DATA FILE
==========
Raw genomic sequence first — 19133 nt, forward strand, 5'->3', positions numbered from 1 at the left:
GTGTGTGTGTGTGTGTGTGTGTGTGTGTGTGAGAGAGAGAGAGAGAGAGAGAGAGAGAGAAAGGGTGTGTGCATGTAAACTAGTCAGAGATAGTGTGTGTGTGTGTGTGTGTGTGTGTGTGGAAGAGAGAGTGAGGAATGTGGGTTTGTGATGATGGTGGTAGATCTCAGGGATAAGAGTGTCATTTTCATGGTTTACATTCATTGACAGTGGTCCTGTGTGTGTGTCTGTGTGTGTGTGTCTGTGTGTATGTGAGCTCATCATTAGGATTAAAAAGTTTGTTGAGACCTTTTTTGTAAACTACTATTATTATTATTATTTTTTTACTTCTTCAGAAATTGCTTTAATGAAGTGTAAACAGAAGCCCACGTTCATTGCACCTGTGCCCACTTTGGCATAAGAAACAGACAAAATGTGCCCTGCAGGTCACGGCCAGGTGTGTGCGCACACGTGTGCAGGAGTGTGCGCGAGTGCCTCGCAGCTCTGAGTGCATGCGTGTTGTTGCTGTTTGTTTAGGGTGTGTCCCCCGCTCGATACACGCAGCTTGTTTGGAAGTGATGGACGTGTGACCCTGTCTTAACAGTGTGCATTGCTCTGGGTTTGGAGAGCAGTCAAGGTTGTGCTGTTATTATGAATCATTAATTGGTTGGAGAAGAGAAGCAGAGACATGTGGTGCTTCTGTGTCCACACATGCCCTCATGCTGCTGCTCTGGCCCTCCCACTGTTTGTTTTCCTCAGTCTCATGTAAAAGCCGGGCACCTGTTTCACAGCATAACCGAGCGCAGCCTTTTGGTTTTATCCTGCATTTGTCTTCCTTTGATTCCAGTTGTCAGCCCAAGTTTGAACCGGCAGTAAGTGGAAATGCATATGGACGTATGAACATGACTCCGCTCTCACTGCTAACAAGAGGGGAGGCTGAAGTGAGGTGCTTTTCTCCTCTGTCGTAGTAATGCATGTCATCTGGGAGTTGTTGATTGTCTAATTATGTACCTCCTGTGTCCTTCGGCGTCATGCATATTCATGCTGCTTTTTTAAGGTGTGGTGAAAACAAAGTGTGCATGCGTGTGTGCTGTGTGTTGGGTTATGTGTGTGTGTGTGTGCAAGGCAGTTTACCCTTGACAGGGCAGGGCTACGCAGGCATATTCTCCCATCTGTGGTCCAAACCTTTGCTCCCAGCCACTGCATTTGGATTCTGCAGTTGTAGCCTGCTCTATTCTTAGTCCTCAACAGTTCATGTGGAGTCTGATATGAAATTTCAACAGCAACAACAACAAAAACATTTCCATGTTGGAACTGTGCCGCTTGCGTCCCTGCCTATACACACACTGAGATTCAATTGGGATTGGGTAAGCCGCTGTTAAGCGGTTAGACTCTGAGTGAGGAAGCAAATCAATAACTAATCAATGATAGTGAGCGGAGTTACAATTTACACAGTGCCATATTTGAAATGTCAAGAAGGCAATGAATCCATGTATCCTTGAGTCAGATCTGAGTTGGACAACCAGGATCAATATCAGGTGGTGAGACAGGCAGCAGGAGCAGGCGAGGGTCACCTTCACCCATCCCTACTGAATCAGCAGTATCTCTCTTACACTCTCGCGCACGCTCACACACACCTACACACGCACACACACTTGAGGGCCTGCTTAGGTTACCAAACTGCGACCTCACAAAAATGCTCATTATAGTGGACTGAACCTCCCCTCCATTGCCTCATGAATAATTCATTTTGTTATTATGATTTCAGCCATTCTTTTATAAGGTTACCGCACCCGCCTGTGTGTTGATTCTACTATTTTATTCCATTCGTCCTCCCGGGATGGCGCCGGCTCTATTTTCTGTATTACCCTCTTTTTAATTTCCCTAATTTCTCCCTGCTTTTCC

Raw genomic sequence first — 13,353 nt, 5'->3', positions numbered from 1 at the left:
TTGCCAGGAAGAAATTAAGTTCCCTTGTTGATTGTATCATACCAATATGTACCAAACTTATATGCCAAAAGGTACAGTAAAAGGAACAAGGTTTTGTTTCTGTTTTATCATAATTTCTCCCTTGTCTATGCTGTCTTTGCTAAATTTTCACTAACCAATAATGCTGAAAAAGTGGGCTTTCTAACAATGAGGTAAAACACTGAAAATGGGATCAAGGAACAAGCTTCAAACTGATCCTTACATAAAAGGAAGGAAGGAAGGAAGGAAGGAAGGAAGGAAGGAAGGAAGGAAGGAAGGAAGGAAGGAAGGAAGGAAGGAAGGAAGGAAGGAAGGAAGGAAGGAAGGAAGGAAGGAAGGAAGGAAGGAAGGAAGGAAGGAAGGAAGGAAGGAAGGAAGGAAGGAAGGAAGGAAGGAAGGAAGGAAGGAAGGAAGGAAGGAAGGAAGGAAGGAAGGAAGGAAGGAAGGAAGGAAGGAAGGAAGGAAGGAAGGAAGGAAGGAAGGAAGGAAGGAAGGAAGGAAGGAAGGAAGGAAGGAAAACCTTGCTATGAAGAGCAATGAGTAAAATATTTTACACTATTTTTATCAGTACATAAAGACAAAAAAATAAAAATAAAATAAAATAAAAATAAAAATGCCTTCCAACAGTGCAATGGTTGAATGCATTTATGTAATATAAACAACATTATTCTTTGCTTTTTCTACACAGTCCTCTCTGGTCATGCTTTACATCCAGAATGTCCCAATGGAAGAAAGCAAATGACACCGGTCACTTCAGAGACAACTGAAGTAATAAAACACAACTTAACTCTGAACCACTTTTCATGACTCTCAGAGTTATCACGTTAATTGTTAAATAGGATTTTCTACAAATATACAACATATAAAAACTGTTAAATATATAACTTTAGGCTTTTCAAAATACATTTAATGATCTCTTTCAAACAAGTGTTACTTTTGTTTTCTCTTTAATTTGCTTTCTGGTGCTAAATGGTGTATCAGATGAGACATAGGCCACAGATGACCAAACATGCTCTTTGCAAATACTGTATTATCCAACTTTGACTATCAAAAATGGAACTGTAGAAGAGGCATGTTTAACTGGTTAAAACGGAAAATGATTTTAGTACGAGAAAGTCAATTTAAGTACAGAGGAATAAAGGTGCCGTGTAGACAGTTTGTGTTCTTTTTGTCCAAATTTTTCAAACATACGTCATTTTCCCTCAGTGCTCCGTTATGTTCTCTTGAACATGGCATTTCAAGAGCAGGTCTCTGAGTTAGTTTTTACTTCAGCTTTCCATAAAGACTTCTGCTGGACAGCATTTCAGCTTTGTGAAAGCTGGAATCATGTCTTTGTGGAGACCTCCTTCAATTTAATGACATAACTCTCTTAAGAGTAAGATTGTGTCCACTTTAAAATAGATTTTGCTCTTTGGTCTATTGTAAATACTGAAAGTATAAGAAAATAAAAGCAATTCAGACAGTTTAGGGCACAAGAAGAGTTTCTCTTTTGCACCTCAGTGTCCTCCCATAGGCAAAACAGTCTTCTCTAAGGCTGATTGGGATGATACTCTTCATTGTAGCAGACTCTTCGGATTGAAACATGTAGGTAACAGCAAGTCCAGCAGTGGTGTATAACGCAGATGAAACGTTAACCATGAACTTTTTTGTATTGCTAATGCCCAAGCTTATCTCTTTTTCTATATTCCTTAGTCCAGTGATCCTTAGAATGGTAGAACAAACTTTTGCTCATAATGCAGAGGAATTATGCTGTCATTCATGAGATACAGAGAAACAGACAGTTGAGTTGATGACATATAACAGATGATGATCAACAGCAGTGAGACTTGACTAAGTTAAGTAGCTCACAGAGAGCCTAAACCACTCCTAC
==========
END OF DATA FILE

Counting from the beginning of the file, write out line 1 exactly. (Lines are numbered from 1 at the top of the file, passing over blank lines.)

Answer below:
Raw genomic sequence first — 19133 nt, forward strand, 5'->3', positions numbered from 1 at the left: